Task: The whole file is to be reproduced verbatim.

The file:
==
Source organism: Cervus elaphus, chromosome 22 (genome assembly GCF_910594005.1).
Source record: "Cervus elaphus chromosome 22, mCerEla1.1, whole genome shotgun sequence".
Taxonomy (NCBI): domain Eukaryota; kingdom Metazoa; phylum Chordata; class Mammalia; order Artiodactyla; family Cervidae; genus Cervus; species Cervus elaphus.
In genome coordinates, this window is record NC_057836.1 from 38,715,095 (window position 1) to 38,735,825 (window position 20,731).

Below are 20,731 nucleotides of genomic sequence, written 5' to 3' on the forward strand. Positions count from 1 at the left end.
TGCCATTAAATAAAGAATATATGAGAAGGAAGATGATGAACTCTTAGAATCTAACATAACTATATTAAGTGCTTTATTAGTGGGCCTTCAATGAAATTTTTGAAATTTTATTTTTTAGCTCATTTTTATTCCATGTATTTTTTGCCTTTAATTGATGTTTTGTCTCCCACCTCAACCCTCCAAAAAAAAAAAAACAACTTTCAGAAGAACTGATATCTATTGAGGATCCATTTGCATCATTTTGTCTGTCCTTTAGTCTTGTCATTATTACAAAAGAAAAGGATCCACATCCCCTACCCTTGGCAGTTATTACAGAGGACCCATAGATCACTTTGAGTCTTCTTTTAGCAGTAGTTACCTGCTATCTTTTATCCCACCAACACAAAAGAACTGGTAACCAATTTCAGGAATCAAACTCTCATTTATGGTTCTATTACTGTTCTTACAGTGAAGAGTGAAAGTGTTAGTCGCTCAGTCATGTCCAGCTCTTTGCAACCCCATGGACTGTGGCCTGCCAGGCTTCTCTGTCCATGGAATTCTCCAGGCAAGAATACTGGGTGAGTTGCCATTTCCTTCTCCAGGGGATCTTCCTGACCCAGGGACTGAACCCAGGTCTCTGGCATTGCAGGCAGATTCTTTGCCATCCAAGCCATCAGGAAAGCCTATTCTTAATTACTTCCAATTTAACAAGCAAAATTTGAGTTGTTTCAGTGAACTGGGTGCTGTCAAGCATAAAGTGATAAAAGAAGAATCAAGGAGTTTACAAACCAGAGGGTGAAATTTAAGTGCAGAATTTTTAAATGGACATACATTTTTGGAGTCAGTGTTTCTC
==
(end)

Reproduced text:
Source organism: Cervus elaphus, chromosome 22 (genome assembly GCF_910594005.1).
Source record: "Cervus elaphus chromosome 22, mCerEla1.1, whole genome shotgun sequence".
Taxonomy (NCBI): domain Eukaryota; kingdom Metazoa; phylum Chordata; class Mammalia; order Artiodactyla; family Cervidae; genus Cervus; species Cervus elaphus.
In genome coordinates, this window is record NC_057836.1 from 38,715,095 (window position 1) to 38,735,825 (window position 20,731).

Below are 20,731 nucleotides of genomic sequence, written 5' to 3' on the forward strand. Positions count from 1 at the left end.
TGCCATTAAATAAAGAATATATGAGAAGGAAGATGATGAACTCTTAGAATCTAACATAACTATATTAAGTGCTTTATTAGTGGGCCTTCAATGAAATTTTTGAAATTTTATTTTTTAGCTCATTTTTATTCCATGTATTTTTTGCCTTTAATTGATGTTTTGTCTCCCACCTCAACCCTCCAAAAAAAAAAAAACAACTTTCAGAAGAACTGATATCTATTGAGGATCCATTTGCATCATTTTGTCTGTCCTTTAGTCTTGTCATTATTACAAAAGAAAAGGATCCACATCCCCTACCCTTGGCAGTTATTACAGAGGACCCATAGATCACTTTGAGTCTTCTTTTAGCAGTAGTTACCTGCTATCTTTTATCCCACCAACACAAAAGAACTGGTAACCAATTTCAGGAATCAAACTCTCATTTATGGTTCTATTACTGTTCTTACAGTGAAGAGTGAAAGTGTTAGTCGCTCAGTCATGTCCAGCTCTTTGCAACCCCATGGACTGTGGCCTGCCAGGCTTCTCTGTCCATGGAATTCTCCAGGCAAGAATACTGGGTGAGTTGCCATTTCCTTCTCCAGGGGATCTTCCTGACCCAGGGACTGAACCCAGGTCTCTGGCATTGCAGGCAGATTCTTTGCCATCCAAGCCATCAGGAAAGCCTATTCTTAATTACTTCCAATTTAACAAGCAAAATTTGAGTTGTTTCAGTGAACTGGGTGCTGTCAAGCATAAAGTGATAAAAGAAGAATCAAGGAGTTTACAAACCAGAGGGTGAAATTTAAGTGCAGAATTTTTAAATGGACATACATTTTTGGAGTCAGTGTTTCTC